Underneath a Cow is a quietly humorous story about friendship, safety and bravery. Madge is a gorgeous yellow cow who smiles her way through the terrible storm, seemingly happy to be a point of refuge for her diverse range of guests (though she does request that Spike be careful of her ‘dangly bits’). The other animals appreciate her care, and are grateful and even form unlikely friendships through their experience.

Young readers will love the silliness of the story and its warm demonstration of friendship, and the humour of the illustrations, rendered in mixed media inluding watercolour, pencil and digital collage.

Lots of fun.

Underneath a Cow, by Carol Ann Martin and Ben wood
Omnibus Books, 2015
ISBN 9781742990880&

Cows Say Moo, by Graeme Base

Cows say moo. But what sounds do other animals make?

Children and adults alike have long been delighted by the amazing detail of Graeme Base’s artwork, along with his stories in books such as Sign of the Seahorse and Animalia. Now, though, the very young are being offered a series of fold-out flap books, the Little Bug Books.

Cows Say Moo , one of the four titles, focuses on the sounds made by animals including cows, ducks, tigers and more. Each spread includes minimal text. For example, the cows spread features the words ‘Cows say’, and when the flap is folded out, a speech bubble shows one of the cows ‘saying’ Moo!. The illustrations use white space, with realistic looking animals against rural backgrounds, simpler than the complex illustrations of Base’s longer works. Hidden in each illustration is a little bug, providing a challenge for slightly older readers.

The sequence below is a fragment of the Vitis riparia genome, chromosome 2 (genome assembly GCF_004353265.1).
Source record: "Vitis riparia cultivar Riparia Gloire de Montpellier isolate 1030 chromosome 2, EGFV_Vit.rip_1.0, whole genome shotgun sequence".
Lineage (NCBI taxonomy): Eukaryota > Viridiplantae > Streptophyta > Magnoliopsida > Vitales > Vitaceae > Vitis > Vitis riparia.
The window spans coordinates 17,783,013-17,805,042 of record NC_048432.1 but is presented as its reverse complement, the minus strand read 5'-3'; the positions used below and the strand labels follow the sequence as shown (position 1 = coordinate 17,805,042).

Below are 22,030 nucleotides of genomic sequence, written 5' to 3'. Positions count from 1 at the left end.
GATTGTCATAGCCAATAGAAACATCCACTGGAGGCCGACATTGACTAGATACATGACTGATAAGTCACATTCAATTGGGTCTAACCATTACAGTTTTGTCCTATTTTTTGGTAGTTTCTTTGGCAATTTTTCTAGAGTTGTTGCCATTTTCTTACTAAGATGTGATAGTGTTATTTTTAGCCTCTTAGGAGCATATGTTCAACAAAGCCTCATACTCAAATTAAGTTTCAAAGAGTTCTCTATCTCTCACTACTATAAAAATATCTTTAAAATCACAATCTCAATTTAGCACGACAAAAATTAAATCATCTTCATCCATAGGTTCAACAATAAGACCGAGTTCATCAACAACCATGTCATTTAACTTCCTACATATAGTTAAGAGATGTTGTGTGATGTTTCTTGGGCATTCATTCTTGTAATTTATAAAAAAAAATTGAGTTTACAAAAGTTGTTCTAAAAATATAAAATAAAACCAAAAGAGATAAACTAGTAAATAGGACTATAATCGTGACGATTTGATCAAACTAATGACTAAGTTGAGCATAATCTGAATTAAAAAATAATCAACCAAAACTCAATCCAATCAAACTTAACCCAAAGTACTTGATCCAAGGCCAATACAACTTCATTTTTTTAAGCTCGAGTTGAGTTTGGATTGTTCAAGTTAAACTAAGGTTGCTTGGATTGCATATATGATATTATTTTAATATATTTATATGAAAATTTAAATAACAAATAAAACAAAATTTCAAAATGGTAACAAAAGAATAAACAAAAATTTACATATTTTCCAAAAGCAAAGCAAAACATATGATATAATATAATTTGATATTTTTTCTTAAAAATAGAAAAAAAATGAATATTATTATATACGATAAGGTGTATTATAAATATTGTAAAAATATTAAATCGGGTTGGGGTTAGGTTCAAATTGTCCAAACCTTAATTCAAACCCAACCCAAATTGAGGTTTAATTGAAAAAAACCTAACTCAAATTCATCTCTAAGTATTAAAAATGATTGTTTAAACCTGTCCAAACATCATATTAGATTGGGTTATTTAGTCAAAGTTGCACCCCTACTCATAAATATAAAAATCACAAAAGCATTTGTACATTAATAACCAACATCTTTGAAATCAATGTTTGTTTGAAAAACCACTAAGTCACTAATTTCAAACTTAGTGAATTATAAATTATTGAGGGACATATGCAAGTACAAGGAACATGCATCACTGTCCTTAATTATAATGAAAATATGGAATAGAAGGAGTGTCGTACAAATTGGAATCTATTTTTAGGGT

This sturdy offering, and the remainder of the series, will be loved by young readers.


Cows Say Moo (Little Bug Books)

Cows Say Moo , by Graeme Base
Viking, 2014
ISBN 9780670077618

Available from good bookstores or online. Buying through this link supports Aussiereviews.

Guinea Pig Town, by Lorraine Marwood

It was our brother’s idea
to build a town,
a small town
for many guinea pigs
which kept multiplying –
cream ginger and black
wisps of colour and rabbity-mousey
features, all ours.

So begins the title poem of this beautiful collection of animal poems from one of Australia’s leading children’s poets. Stretching over four pages this poem, the longest in the collection, tells the tale of siblings building a ‘town’ for their guinea pigs, but it is more than just a story – it is a celebration of childhood, of pets, and of the magic way in which poetry can bring such events to life.

Other poems are much shorter – just a few lines of perfect poetic observation, as in Storm:
The wind so strong
a dragonfly cartwheels
along the ground

But whatever the length, the quality of the poems is consistent. Each new poem is a delight waiting to be discovered, and, like the subject matter, to be wondered at. From cute and cuddly kittens to scary spiders and thrilling frill-necks, there is an animal on every page for young readers to enjoy, whether they read cover to cover, or dip in and out.

New children’s poetry collections are few and far between in Australia, which is regrettable, but fortunately Marwood, (with the support of publisher Walker Books) continues to produce quality collections of Aussie children to savour.